Enterprise network decision-makers call for Category 6

Jan. 1, 2003
New research by Avaya Inc., (www.avaya.com), a provider of communications networks and services for businesses, shows that 82% of enterprise network decision-makers surveyed will specify Category 6 high-performance cabling in their next installation.

New research by Avaya Inc., (www.avaya.com), a provider of communications networks and services for businesses, shows that 82% of enterprise network decision-makers surveyed will specify Category 6 high-performance cabling in their next installation. The results are in the Avaya SYSTIMAX Structured Connectivity Solutions research report, Cabling Infrastructure: Ready for Tomorrow's Network Traffic or Heading for Congestion?

"This doesn't leave much room for the future of Category 5 or 5e," says Jim Hulsey, strategic marketing manager for SYSTIMAX, Avaya, Inc., based in Basking Ridge, NJ. "In all likelihood, a small portion of the market will go for Category 5e for moves, adds and changes (MACs). But the uptake of this is Category 6 installation will be rapid and dominant."

Avaya surveyed more than 2,000 organizations in 38 countries. The report also found that 28% of those surveyed have already installed Category 6. Cabling contractors concur with the Avaya the findings, and say they are seeing an accelerating demand for Category 6 products—particularly for new construction.

"I'd say at least 70% or our company's installations are touched by Category 6 in some form or fashion," says Rick Sousa, an RCDD and director of professional services for Network Communications Technologies (www.nct.com), based in Charlotte, NC. "This is going to bring more work for the contractor that can provide the installation of these products," Sousa continues. "But the end user is now more savvy, doing their homework, and asking the right questions. A new commitment is being formed between the end user and the contractor."

IT professionals were invited to participate in the survey via an Internet Web portal during August and September 2002. The survey's 22 questions were available in 12 languages. The 2,047 IT professionals who took part in the research were from a representative sample of SYSTIMAX SCS and non-SYSTIMAX SCS customers around the world. They spanned organizations with between 50 and 10,000 network users across all industry sectors, including education, finance/banking, government, medical facilities, and industrial facilities.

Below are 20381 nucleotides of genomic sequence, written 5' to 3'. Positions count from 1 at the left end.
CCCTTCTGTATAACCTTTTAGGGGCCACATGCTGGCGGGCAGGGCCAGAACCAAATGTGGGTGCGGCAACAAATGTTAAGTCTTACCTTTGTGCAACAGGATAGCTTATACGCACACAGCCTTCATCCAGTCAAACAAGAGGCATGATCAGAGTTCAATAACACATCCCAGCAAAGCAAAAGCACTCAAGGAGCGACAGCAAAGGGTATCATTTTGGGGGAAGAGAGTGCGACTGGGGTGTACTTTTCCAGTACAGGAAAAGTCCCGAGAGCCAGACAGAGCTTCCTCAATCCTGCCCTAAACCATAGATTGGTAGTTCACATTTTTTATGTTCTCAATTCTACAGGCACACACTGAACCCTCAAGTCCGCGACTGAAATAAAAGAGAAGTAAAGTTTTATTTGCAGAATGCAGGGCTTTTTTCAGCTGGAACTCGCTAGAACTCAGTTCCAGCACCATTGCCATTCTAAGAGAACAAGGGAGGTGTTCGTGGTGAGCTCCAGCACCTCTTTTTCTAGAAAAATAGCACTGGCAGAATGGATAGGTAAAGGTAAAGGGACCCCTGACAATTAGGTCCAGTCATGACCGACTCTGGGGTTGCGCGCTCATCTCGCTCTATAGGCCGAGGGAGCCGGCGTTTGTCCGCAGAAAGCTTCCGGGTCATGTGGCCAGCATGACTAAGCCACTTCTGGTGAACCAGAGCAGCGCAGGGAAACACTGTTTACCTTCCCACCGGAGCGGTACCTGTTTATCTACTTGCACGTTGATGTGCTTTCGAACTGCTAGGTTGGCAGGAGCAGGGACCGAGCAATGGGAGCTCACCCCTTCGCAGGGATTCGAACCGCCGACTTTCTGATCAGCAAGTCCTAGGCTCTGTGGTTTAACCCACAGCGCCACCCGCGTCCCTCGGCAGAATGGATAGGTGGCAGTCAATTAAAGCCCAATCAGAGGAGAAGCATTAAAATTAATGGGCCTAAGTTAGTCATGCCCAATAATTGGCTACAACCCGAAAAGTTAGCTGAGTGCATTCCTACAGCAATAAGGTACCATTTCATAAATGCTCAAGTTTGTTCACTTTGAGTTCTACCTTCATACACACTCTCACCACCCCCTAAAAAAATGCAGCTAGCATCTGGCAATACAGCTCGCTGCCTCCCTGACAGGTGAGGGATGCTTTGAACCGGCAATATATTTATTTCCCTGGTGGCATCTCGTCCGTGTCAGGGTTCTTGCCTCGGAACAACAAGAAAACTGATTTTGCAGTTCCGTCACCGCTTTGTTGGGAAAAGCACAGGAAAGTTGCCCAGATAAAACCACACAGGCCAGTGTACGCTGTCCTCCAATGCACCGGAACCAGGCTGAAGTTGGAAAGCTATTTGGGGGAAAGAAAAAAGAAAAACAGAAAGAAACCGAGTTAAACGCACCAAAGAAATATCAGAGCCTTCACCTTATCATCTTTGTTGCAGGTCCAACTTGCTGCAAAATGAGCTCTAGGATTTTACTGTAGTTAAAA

The research revealed that network downtime, together with MACs, is costing businesses millions of dollars in lost productivity. From research data, it is estimated, for example, that downtime is costing companies with more than 7,500 network users an average $5.5 million annually in lost employee productivity.

Network downtime was cited as the issue of greatest concern. Twenty-six percent of the survey respondents said downtime was the most likely network issue to keep them awake at night, and a further 15% said degraded network performance was their biggest worry.

Network downtime experienced by users of Category 6 cabling was less than among users of Category 5 and 5e solutions. Among Auaya's global sample, only 8% of Category 6 users experience more than five hours a month downtime, compared with 11% among users of Category 5 and 5e.

The importance of quality in selecting a cabling infrastructure was widely recognized in the survey. Thirty-eight percent put product quality at the top of their list of priorities, twice as many as the next most commonly named criterion (technical performance).

According to the Avaya findings, organizations worldwide have also been upgrading their networking technology. Gigabit Ethernet is now used by 31% of respondents in LAN horizontal. Within five years, 73% anticipated using it, and 26% of respondents expected to adopt 10 Gbit/sec connections in horizontal applications.

Sousa says he is not surprised by the popularity of copper cabling, as opposed to optical fiber. He says customers still see a sizable cost difference when it comes to installing copper cable. "We are squeezing more bandwidth out of copper today," says Sousa. "Every hurdle that is put in front of a copper manufacturer seems to be leaped and gone over."


Our October 2002 issue, page 17, listed an incorrect Web address for Oberon Wireless. For more information on the company, go to: www.oberonwireless.com

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